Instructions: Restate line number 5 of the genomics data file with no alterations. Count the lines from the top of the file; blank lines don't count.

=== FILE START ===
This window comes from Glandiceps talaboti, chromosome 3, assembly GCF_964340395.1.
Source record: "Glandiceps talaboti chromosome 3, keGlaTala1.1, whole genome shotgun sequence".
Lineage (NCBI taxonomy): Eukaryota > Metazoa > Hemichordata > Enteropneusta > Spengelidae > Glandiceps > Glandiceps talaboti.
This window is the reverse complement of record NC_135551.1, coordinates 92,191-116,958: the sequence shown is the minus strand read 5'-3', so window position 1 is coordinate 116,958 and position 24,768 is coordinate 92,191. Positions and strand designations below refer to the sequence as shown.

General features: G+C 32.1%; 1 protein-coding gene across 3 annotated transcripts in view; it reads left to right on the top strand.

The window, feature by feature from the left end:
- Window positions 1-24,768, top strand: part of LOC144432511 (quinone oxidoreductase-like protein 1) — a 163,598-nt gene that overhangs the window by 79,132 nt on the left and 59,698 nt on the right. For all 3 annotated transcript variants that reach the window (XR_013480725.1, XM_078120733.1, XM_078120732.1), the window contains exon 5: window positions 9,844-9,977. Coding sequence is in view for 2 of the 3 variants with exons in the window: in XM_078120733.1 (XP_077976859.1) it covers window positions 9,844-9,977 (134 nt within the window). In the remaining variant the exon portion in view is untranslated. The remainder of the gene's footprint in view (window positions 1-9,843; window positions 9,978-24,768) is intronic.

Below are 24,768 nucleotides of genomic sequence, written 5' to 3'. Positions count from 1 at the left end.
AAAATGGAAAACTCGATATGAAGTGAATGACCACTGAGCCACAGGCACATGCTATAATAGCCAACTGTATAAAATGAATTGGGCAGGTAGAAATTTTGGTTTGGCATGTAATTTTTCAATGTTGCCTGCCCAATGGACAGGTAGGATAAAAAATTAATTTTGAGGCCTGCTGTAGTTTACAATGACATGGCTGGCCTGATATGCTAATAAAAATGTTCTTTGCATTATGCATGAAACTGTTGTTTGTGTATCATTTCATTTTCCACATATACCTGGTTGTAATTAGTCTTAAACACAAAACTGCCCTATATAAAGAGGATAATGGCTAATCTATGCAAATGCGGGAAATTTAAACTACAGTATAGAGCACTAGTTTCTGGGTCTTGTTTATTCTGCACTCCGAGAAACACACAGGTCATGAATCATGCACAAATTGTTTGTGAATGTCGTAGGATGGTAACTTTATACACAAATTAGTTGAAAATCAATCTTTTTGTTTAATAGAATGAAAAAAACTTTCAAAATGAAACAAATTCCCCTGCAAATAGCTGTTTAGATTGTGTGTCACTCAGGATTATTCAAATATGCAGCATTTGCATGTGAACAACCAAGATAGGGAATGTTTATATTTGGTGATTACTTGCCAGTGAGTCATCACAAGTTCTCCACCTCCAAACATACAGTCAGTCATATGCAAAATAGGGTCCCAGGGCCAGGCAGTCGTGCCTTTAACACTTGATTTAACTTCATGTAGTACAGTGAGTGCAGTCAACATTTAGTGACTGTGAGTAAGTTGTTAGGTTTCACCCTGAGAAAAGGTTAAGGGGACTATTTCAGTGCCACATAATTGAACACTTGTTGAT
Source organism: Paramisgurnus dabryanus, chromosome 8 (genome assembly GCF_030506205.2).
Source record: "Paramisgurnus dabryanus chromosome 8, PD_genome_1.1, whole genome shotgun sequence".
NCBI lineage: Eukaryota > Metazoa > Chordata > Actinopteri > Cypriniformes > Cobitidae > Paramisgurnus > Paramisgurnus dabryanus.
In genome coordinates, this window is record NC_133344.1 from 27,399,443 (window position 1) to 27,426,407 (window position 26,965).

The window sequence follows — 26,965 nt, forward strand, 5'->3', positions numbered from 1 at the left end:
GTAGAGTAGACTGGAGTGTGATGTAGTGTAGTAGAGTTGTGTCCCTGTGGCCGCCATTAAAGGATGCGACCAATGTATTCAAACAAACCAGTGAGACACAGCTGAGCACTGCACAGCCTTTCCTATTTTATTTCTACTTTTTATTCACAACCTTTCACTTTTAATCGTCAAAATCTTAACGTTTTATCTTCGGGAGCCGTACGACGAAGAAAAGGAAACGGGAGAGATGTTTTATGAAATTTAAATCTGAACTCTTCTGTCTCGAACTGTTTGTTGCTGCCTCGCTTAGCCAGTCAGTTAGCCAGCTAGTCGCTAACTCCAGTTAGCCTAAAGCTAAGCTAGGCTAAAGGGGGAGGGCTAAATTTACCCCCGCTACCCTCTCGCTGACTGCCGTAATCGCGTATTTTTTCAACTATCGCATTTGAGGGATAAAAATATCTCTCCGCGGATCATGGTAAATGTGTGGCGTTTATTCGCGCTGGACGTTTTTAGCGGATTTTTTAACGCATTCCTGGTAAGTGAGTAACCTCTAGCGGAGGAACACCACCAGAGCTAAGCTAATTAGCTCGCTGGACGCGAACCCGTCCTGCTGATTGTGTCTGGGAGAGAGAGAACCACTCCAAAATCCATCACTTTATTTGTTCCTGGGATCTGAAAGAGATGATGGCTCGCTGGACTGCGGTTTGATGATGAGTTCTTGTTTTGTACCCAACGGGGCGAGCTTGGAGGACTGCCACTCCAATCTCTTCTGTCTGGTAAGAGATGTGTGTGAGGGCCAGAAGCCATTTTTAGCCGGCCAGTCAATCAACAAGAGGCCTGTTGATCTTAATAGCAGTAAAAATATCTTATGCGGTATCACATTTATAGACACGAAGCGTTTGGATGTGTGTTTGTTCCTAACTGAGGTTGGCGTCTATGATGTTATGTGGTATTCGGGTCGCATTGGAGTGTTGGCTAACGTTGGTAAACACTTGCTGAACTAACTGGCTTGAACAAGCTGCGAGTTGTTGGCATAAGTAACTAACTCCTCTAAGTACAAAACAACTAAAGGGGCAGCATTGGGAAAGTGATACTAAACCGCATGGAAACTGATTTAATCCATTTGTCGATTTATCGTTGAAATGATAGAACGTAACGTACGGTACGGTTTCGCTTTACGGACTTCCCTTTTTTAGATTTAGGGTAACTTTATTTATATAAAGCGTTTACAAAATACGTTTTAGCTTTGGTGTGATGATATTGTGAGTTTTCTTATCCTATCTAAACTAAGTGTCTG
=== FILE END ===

General features: G+C 32.1%; 1 protein-coding gene across 3 annotated transcripts in view; it reads left to right on the top strand.